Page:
The UVU College of Humanities and Social Sciences, Crisis Services, Student Affairs, and the Veteran’s Center are pleased to present the 2021 UVU Conference on Suicide Prevention. This single-day conference on Friday, October 29, 2021, is designed to meet the needs and interests of professionals, service providers, families, community members, and students. It will provide information on a wide range of topics dealing with the complex social, economic, psychological, and physiological issues related to suicide and suicide prevention.
This year, we are thrilled to be able to meet in person once again. However, we still want to welcome those who might feel more comfortable attending virtually. For the first time ever, participants will be able to choose to attend either in-person or virtually. All attendees--whether they attend virtually or in-person--will be able to access all the conference content, including recordings of the conference presentations, for two full weeks after the conference date. Virtual attendees will be able to attend a virtual exhibitor fair and view graduate student poster presentations, while live attendees can attend these activities in person. We anticipate that we will offer professional CEUs endorsed by NASW.
We are delighted to welcome Anne Moss Rogers as our keynote presenter. Anne is a TEDx storyteller, certified suicide prevention trainer, NAMI Virginia board member, and the award-winning author of Diary of a Broken Mind. After her 20-year-old son, Charles, died by suicide on June 5, 2015, Anne Moss chronicled her family’s tragedy in a newspaper article that went viral. Her blog, Emotionally Naked, has reached millions. She has been featured in the New York Times and was the first suicide loss survivor ever invited to speak at the National Institute of Mental Health. Her second book, Emotionally Naked: A Teacher’s Guide to Preventing Suicide and Recognizing Students at Risk, will be published in August 2021.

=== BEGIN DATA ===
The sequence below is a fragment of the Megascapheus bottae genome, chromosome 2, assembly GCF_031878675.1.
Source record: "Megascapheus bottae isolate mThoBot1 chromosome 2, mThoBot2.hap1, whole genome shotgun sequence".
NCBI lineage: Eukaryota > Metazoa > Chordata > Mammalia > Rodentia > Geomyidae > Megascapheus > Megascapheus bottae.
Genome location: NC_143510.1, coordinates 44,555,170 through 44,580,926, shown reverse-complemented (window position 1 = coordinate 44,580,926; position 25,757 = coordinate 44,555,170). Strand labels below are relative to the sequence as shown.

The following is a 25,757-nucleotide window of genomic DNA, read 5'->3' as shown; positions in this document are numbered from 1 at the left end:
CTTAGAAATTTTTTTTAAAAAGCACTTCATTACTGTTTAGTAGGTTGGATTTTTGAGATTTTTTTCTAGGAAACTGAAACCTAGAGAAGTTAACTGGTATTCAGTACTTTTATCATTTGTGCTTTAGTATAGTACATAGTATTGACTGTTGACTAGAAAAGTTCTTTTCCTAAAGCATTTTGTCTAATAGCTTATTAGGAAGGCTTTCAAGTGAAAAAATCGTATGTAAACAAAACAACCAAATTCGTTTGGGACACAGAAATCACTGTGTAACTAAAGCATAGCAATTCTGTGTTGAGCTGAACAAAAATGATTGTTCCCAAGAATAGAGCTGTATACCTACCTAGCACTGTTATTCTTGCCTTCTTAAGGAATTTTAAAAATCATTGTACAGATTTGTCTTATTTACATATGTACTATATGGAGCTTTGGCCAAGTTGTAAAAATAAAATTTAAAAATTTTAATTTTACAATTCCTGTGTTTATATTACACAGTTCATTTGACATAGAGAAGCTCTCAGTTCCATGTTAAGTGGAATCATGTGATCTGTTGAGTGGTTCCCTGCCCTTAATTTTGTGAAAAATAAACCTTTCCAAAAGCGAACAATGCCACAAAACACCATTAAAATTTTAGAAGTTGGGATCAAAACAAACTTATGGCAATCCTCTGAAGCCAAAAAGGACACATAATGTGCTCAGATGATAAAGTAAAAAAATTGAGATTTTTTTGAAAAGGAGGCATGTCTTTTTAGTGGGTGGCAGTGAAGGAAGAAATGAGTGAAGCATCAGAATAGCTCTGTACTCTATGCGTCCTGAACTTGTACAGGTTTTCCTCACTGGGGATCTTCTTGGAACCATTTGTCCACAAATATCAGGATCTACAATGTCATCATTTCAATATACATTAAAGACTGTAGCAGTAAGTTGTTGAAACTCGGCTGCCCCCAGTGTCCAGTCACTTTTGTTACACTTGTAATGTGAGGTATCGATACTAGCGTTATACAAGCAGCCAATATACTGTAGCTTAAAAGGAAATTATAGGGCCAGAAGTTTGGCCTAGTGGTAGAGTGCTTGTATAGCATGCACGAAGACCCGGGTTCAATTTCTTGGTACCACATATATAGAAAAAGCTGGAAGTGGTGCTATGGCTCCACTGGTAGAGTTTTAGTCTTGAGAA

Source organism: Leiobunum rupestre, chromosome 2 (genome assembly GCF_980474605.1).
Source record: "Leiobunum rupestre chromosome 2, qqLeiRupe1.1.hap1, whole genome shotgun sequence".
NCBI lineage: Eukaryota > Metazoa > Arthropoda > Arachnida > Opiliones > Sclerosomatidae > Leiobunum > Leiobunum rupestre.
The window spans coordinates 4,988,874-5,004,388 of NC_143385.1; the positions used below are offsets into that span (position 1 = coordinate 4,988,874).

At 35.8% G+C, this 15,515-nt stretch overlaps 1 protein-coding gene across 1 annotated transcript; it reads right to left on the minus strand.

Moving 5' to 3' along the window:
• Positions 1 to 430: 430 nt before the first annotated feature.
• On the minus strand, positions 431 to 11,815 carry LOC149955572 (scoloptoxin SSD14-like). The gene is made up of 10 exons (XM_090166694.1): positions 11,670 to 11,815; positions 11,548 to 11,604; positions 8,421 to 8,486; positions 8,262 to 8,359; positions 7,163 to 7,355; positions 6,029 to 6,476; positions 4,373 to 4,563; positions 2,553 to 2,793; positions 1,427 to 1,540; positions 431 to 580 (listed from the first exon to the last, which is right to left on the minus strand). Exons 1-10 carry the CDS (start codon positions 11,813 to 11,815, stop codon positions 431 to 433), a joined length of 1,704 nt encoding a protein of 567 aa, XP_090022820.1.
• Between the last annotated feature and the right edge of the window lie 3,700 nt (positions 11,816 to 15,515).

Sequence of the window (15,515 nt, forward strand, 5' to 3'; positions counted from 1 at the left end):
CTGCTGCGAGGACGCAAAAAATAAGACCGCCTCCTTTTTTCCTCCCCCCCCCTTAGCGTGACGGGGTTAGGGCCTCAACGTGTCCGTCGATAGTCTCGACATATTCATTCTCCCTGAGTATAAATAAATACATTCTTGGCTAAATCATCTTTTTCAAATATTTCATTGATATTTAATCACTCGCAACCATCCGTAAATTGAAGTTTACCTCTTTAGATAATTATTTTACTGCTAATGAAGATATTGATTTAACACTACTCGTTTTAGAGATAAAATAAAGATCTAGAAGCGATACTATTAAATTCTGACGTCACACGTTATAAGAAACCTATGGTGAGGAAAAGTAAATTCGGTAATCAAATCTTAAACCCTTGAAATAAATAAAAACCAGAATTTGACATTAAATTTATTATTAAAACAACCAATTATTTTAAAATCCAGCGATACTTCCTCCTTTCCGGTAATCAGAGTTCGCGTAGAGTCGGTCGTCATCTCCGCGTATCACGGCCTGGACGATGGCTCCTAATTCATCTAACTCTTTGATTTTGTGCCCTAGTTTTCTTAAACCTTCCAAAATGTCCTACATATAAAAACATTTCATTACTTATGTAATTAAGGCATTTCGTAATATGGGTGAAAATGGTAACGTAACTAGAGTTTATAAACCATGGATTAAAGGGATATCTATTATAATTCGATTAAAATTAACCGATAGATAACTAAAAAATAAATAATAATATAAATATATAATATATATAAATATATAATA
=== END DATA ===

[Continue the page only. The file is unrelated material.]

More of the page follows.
An afternoon plenary presentation will be delivered in a virtual format by Dr. Rheeda Walker. Dr. Walker is an award-winning professor of psychology, a fellow in the American Psychological Association, and a leading scholar who has published more than 60 scientific papers on African American mental health, suicide risk, and emotional resilience. Dr. Walker's impact has extended beyond academia with the release of her first book, The Unapologetic Guide to Black Mental Health, which lays out practical strategies for addressing psychological well-being.
In addition, several concurrent sessions dealing with the topic of suicide and its impact on adults and children are also planned.